When alcohol metabolism uses the CYP2E1 enzyme, a reduction occurs in NAD+ and the inhibition of beta-oxidation (using fat for fuel) in the liver cells. Additionally, the breakdown products of alcohol impair the secretion of fatty acids from the liver via VLDL. So you have the double-whammy of not secreting fat and also not burning fat, resulting in a buildup of fat in the liver. Circadian rhythm also comes into play here, with alcohol altering circadian clock genes. Finally, alcohol consumption alters the gut microbiome and intestinal permeability.[ref][ref]

Related Article: CYP2E1 Genetic Variants: Breaking down alcohol and more

NAFLD Genotype Report

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Lifehacks: 8 Supplements and 9 diet and lifestyle changes for fatty liver

Figure out if you have fatty liver:

If you are obese and have diabetes, you likely have a fatty liver. Talk with your doctor to see if this holds true for you as an individual.

What if you are of average weight or if you are overweight but have no problem with insulin resistance? You would need to get an ultrasound from your doctor to know if you have fatty liver. Waiting for your liver enzymes to be elevated or for your liver to start hurting is not a good plan.

If you carry the genetic risk factors for NAFLD, it is a good idea to prioritize diet and liver health – whether to reverse your current fatty liver disease or to prevent it from happening.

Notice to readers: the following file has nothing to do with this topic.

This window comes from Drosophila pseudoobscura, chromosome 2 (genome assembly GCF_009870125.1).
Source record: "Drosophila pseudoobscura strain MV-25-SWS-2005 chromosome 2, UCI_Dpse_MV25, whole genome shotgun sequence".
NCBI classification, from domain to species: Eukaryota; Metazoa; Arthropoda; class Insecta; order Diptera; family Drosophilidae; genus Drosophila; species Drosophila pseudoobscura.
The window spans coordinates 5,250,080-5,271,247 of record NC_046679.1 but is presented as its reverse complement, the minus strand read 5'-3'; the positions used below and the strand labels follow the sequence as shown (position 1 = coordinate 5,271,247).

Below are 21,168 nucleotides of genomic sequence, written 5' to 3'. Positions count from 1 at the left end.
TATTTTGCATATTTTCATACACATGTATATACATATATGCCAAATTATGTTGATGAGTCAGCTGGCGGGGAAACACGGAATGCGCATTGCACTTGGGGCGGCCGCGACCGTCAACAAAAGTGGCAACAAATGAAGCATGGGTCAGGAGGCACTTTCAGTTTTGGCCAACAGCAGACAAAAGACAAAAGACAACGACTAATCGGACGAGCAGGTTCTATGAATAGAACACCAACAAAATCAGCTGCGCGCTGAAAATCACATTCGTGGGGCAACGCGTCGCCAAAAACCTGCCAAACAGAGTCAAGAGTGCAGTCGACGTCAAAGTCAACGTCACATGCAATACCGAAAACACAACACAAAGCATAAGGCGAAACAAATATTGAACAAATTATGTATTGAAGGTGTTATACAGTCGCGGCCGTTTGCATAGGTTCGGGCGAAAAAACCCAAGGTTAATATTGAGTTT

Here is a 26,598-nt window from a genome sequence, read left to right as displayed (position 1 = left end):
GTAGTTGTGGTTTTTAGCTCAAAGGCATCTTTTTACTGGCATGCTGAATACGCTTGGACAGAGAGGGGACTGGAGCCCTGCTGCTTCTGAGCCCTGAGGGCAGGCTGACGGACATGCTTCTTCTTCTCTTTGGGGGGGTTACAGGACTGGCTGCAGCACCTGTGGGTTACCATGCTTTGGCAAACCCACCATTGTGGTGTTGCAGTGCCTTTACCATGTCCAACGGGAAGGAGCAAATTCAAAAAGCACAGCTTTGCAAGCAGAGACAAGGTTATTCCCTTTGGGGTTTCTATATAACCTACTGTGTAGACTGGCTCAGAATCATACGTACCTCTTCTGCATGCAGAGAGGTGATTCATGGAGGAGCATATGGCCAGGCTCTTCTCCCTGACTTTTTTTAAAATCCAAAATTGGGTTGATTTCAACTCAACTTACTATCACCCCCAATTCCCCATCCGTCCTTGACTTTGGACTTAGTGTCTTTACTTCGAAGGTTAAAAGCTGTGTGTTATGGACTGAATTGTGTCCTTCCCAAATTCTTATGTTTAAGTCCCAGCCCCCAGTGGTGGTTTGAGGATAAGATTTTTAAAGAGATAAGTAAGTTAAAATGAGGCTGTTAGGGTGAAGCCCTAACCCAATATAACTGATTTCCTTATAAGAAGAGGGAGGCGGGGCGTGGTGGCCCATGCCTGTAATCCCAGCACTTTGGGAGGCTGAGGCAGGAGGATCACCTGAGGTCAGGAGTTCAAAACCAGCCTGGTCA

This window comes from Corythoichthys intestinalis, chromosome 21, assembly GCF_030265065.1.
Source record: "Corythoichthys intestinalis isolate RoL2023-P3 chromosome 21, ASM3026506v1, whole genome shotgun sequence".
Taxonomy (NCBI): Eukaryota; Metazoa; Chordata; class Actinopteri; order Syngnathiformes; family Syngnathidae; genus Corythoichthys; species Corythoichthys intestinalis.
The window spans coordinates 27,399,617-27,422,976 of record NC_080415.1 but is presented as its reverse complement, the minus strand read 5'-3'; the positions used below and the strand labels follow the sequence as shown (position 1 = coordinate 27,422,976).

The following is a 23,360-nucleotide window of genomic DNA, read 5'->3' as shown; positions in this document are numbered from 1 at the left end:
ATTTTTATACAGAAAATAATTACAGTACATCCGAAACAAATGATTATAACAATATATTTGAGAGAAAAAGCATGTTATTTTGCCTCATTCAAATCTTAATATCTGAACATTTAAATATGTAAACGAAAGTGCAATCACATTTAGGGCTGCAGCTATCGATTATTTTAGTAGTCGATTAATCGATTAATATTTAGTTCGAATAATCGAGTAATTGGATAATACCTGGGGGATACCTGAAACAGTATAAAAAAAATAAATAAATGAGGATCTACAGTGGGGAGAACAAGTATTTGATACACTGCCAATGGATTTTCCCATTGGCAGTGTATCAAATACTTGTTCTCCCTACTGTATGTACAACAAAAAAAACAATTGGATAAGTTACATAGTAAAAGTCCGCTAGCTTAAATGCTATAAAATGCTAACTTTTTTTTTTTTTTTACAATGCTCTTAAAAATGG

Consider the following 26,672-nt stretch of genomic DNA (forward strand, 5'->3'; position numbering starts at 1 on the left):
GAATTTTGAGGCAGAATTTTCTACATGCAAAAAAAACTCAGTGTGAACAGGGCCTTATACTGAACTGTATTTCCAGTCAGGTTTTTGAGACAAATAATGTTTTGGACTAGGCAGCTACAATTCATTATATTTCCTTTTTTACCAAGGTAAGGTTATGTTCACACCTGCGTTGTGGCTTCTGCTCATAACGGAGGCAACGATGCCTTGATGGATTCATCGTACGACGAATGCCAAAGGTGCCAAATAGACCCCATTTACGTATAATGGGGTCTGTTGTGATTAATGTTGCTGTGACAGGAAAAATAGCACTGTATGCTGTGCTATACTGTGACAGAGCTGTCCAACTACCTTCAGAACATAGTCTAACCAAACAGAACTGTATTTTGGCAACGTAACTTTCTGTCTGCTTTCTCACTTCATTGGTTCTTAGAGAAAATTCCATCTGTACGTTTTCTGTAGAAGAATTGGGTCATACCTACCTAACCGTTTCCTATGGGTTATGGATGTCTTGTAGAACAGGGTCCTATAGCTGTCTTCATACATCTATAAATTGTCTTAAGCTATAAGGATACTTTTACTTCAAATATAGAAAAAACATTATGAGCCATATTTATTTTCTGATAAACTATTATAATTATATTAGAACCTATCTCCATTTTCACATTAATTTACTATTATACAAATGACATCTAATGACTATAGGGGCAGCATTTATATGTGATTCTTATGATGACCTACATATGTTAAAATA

Diet and lifestyle:

What you eat and how much you eat matters in NAFLD. Cut out junk food, avoid sodas, and eat a whole-food diet…the low-hanging fruit is the first place to start.

Weight Loss:
Losing weight, if you are overweight, should help to reduce fatty liver disease. The type of diet doesn’t seem to make much of a difference — so choose a diet that you can stick to long-term and that fits with your family and lifestyle.[ref][ref]


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About the Author:
Debbie Moon is the founder of Genetic Lifehacks. Fascinated by the connections between genes, diet, and health, her goal is to help you understand how to apply genetics to your diet and lifestyle decisions. Debbie has a BS in engineering from Colorado School of Mines and an MSc in biological sciences from Clemson University. Debbie combines an engineering mindset with a biological systems approach to help you understand how genetic differences impact your optimal health.